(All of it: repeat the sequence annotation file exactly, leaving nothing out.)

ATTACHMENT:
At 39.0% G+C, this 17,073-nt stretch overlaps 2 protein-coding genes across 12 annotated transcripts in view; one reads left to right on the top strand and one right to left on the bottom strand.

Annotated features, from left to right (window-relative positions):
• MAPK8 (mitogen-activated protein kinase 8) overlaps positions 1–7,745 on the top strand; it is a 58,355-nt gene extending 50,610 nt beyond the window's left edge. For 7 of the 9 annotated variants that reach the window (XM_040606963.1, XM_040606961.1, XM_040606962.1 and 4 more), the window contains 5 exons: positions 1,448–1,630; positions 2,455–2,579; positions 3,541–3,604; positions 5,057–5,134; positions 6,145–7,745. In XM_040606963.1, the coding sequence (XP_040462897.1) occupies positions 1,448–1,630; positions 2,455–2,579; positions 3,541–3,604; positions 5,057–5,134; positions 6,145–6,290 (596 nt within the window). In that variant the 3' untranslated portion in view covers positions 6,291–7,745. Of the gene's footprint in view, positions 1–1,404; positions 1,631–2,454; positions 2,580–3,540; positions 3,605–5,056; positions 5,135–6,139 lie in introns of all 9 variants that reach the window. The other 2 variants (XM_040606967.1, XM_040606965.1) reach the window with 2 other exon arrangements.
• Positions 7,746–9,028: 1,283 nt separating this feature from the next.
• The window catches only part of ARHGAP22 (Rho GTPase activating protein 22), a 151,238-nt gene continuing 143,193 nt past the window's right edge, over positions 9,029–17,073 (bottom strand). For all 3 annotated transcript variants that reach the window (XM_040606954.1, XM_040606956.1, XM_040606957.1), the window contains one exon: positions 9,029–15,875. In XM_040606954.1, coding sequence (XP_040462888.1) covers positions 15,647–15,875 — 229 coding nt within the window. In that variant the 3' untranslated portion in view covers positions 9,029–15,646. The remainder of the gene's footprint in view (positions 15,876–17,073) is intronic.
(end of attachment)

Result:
At 39.0% G+C, this 17,073-nt stretch overlaps 2 protein-coding genes across 12 annotated transcripts in view; one reads left to right on the top strand and one right to left on the bottom strand.

Annotated features, from left to right (window-relative positions):
• MAPK8 (mitogen-activated protein kinase 8) overlaps positions 1–7,745 on the top strand; it is a 58,355-nt gene extending 50,610 nt beyond the window's left edge. For 7 of the 9 annotated variants that reach the window (XM_040606963.1, XM_040606961.1, XM_040606962.1 and 4 more), the window contains 5 exons: positions 1,448–1,630; positions 2,455–2,579; positions 3,541–3,604; positions 5,057–5,134; positions 6,145–7,745. In XM_040606963.1, the coding sequence (XP_040462897.1) occupies positions 1,448–1,630; positions 2,455–2,579; positions 3,541–3,604; positions 5,057–5,134; positions 6,145–6,290 (596 nt within the window). In that variant the 3' untranslated portion in view covers positions 6,291–7,745. Of the gene's footprint in view, positions 1–1,404; positions 1,631–2,454; positions 2,580–3,540; positions 3,605–5,056; positions 5,135–6,139 lie in introns of all 9 variants that reach the window. The other 2 variants (XM_040606967.1, XM_040606965.1) reach the window with 2 other exon arrangements.
• Positions 7,746–9,028: 1,283 nt separating this feature from the next.
• The window catches only part of ARHGAP22 (Rho GTPase activating protein 22), a 151,238-nt gene continuing 143,193 nt past the window's right edge, over positions 9,029–17,073 (bottom strand). For all 3 annotated transcript variants that reach the window (XM_040606954.1, XM_040606956.1, XM_040606957.1), the window contains one exon: positions 9,029–15,875. In XM_040606954.1, coding sequence (XP_040462888.1) covers positions 15,647–15,875 — 229 coding nt within the window. In that variant the 3' untranslated portion in view covers positions 9,029–15,646. The remainder of the gene's footprint in view (positions 15,876–17,073) is intronic.